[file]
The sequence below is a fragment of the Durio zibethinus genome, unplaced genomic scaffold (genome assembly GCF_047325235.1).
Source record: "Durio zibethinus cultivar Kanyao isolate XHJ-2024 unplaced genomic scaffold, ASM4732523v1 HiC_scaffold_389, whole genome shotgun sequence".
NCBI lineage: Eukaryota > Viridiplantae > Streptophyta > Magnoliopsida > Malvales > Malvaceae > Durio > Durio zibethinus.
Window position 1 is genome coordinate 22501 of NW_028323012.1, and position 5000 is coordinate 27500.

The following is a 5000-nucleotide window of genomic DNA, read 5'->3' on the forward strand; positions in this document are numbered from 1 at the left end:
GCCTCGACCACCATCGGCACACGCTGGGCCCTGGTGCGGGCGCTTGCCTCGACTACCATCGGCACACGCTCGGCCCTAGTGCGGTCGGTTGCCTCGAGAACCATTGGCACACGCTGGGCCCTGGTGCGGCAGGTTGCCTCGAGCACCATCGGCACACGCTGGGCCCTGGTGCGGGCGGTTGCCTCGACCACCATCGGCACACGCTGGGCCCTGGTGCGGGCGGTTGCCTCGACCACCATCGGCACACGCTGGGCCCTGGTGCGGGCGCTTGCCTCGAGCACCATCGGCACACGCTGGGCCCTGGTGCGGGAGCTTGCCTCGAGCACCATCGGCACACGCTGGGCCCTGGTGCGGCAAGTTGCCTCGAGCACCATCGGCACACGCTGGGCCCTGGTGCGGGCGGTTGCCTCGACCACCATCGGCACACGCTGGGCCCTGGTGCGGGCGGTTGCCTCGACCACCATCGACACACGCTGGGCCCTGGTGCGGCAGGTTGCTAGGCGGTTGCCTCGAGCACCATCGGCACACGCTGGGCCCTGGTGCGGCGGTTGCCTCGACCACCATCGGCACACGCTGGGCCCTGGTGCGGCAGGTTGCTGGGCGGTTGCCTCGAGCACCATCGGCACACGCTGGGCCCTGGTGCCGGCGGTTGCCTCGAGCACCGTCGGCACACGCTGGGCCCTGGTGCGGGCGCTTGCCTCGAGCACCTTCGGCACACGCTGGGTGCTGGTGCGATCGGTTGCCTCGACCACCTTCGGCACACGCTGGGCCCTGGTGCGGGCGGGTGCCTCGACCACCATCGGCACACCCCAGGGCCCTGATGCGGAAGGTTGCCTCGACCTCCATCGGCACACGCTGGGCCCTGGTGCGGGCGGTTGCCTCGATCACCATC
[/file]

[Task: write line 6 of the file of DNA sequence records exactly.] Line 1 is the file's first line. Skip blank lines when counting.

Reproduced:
GCCTCGACCACCATCGGCACACGCTGGGCCCTGGTGCGGGCGCTTGCCTCGACTACCATCGGCACACGCTCGGCCCTAGTGCGGTCGGTTGCCTCGAGAACCATTGGCACACGCTGGGCCCTGGTGCGGCAGGTTGCCTCGAGCACCATCGGCACACGCTGGGCCCTGGTGCGGGCGGTTGCCTCGACCACCATCGGCACACGCTGGGCCCTGGTGCGGGCGGTTGCCTCGACCACCATCGGCACACGCTGGGCCCTGGTGCGGGCGCTTGCCTCGAGCACCATCGGCACACGCTGGGCCCTGGTGCGGGAGCTTGCCTCGAGCACCATCGGCACACGCTGGGCCCTGGTGCGGCAAGTTGCCTCGAGCACCATCGGCACACGCTGGGCCCTGGTGCGGGCGGTTGCCTCGACCACCATCGGCACACGCTGGGCCCTGGTGCGGGCGGTTGCCTCGACCACCATCGACACACGCTGGGCCCTGGTGCGGCAGGTTGCTAGGCGGTTGCCTCGAGCACCATCGGCACACGCTGGGCCCTGGTGCGGCGGTTGCCTCGACCACCATCGGCACACGCTGGGCCCTGGTGCGGCAGGTTGCTGGGCGGTTGCCTCGAGCACCATCGGCACACGCTGGGCCCTGGTGCCGGCGGTTGCCTCGAGCACCGTCGGCACACGCTGGGCCCTGGTGCGGGCGCTTGCCTCGAGCACCTTCGGCACACGCTGGGTGCTGGTGCGATCGGTTGCCTCGACCACCTTCGGCACACGCTGGGCCCTGGTGCGGGCGGGTGCCTCGACCACCATCGGCACACCCCAGGGCCCTGATGCGGAAGGTTGCCTCGACCTCCATCGGCACACGCTGGGCCCTGGTGCGGGCGGTTGCCTCGATCACCATC